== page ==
Paper No. 9
Presentation Time: 9:00 AM-6:00 PM
RELATIONSHIP OF DRILLING PREDATION TO MOLLUSCAN ESCALATION AS INDICATED BY ANTI-PREDATORY CHARACTERISTICS IN THE CHOPTANK AND ST. MARYS FORMATIONS, MARYLAND MIOCENE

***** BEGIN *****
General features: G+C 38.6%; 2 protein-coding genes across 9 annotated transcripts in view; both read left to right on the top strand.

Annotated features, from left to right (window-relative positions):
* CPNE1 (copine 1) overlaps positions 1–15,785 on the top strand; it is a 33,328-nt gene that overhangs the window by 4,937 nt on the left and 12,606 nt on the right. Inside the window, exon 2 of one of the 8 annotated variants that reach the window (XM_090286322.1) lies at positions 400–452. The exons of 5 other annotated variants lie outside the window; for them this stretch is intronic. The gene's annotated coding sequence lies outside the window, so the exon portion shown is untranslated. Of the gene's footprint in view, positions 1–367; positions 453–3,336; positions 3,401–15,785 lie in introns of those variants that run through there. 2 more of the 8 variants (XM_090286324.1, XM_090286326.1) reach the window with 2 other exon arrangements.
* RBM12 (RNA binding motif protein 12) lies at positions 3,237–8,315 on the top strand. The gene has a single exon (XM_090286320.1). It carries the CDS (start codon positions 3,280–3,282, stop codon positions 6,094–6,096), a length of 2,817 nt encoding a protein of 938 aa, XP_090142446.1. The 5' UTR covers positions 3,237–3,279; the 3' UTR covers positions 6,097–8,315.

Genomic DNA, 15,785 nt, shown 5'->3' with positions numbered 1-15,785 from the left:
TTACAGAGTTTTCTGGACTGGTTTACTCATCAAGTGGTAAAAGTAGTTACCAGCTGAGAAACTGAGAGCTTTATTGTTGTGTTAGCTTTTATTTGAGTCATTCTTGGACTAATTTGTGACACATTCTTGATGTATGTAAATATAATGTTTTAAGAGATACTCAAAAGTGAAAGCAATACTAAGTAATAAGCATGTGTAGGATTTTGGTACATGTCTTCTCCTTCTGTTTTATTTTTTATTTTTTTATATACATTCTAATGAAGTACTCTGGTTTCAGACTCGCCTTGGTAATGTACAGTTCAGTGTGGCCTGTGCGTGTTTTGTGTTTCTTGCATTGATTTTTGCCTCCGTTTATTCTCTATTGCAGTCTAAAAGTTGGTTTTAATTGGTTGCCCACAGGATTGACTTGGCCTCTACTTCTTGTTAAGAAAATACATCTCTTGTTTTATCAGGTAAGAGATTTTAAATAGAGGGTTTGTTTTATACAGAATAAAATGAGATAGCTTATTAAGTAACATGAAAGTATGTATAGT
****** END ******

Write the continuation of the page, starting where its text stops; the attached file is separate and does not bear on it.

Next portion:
Escalation is an evolutionary process by which species adapt to the pressures of their enemies (organisms that can potentially cause harm or compete for resources). We examined molluscan escalation and its relationship to frequency of naticid gastropod predatory drilling. Surface ornamentation, thick shells, large size, and tight valve closure have been considered anti-predatory adaptations because they interfere with capture, manipulation, and drilling of prey items by the predator. We tested the hypothesis that escalation level, as indicated by shell surface ornamentation, thickness, size, and tightness of valve closure, has an inverse relationship with drilling frequency. We sieved bulk samples through 6mm mesh and identified specimens to genus level. Our samples contained 40 genera and 1,465 specimens from four localities representing “zones” 17- 24 in the Choptank and St. Marys formations (Miocene) of Maryland. To quantify surface ornamentation, a numerical value was assigned for each species: 1 being least ornamented (i.e., smooth shell) and 4 being most ornamented (e.g., prominent ribs, spines). Thickness was measured with digital calipers at a consistent point along the ventral margin for bivalves and at the aperture for gastropods. Relative thickness was calculated by dividing thickness by the geometric mean of length and height. Tightness of valve closure was determined by the presence of a crenulated or overlapping margin among bivalve species. Chi-squared tests were conducted to compare the frequency of complete naticid drill holes between bivalve and gastropod specimens with ornamentation levels 1 and 2 (less escalated) and those that have ornamentation levels 3 and 4 (higher levels of escalation). Chi-squared tests were also conducted to compare drilling frequency between bivalves with and without tight valve closure (i.e., overlapping or crenulated margins) and for bivalve and gastropod specimens that differ in size and relative shell thickness. Chi-squared tests showed a significant inverse relationship of drilling frequency to bivalve thickness and gastropod size, and an unexpected positive relationship between drilling and degree of gastropod surface ornamentation at Little Cove Point in the St. Marys formation. No other tests at any localities yielded significant results.